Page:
Current research:

Attention remains a major area of investigation within psychology and neuroscience. Many of the major debates of James' time remain unresolved. For example, although most scientists accept that attention can be split, strong proof has remained elusive. And there is still no widely-accepted definition of attention more concrete than that given in the James quote above. This lack of progress has led many observers to speculate that attention refers to many separate processes without a common mechanism.

Areas of active investigation involve determining the source of the signals that generate attention, the effects of these signals on the tuning properties of sensory neurons, and the relationship between attention and other cognitive processes like working memory. Some speculative research has even shown that flies may be able to attend (using a brain the size of a poppy seed) in much the same way neurologically as humans do.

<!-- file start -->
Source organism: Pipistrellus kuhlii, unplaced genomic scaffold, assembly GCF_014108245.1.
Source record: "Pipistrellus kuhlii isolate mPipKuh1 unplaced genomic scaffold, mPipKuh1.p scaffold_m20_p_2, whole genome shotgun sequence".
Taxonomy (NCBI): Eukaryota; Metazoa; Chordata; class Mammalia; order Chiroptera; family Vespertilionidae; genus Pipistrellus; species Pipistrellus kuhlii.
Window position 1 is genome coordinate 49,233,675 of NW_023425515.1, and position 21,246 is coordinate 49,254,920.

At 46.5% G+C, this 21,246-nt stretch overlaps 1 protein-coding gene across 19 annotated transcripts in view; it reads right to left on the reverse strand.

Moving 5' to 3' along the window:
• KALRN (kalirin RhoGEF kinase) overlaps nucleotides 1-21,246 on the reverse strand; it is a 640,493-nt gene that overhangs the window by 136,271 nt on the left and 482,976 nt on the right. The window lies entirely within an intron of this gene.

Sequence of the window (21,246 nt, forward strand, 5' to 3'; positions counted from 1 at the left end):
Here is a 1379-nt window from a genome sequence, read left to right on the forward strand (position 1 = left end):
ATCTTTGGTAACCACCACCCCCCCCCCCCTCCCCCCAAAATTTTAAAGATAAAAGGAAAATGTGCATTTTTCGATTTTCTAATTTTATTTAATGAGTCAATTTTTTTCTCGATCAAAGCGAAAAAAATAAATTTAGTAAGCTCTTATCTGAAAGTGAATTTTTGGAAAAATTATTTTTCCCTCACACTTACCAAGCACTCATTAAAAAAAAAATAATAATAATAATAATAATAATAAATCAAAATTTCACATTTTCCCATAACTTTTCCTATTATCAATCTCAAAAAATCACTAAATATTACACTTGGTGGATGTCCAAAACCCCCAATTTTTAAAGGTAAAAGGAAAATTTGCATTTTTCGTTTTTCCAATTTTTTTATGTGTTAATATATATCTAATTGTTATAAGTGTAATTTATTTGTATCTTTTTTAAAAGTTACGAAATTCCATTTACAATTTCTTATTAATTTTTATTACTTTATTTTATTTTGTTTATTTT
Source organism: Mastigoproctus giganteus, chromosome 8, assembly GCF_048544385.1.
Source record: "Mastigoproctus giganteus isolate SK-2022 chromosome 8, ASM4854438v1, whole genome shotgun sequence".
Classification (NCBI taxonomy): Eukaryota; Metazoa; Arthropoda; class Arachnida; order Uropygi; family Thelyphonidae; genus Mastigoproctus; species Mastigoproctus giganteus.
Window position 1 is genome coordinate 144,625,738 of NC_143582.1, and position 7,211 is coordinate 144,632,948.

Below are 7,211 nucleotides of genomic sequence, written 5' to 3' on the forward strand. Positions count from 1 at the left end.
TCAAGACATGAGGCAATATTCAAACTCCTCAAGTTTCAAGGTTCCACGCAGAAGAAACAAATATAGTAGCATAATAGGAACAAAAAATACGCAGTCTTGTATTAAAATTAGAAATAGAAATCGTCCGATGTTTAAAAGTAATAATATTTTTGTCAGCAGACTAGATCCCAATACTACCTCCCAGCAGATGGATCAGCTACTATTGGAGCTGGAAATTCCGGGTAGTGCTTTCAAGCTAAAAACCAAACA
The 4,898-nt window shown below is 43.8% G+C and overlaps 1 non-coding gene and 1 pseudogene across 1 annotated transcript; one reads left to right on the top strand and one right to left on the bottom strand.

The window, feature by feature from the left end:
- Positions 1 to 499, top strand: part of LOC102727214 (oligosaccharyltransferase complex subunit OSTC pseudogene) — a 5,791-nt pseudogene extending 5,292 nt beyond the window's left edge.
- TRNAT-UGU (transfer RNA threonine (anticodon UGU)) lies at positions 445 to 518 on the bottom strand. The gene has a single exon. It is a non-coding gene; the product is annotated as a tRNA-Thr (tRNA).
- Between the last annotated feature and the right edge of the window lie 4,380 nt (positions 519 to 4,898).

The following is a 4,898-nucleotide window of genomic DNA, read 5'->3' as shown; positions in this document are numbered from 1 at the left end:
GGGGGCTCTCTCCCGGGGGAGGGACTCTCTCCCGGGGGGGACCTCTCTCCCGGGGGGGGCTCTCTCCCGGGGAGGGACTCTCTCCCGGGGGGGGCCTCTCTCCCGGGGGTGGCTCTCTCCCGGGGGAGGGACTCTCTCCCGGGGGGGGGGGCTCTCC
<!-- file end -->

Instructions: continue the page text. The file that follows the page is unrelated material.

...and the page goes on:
Human attention:

What members of a species will pay attention to is a function of their evolutionary and cultural history. In the case of humans there are problems presented by ecosystem changes resulting from human mobility and cultural artifacts. Humans no longer live in the ecosystem they evolved in, but in an ecosystem of their own creation. To take a mundane example, humans are attracted to sweet food, an adaptive trait for hunting and gathering, not so adaptive for modern nutrition.

A more substantial problem is presented by the human propensity to focus on emergency situations to the exclusion of background phenomena which may be more significant. This can be seen in what is considered news where a spectacular auto accident easily outweighs a report on particulate pollution by diesel engines although only a few may have died in the accident while thousands may suffer and die due to diesel pollution.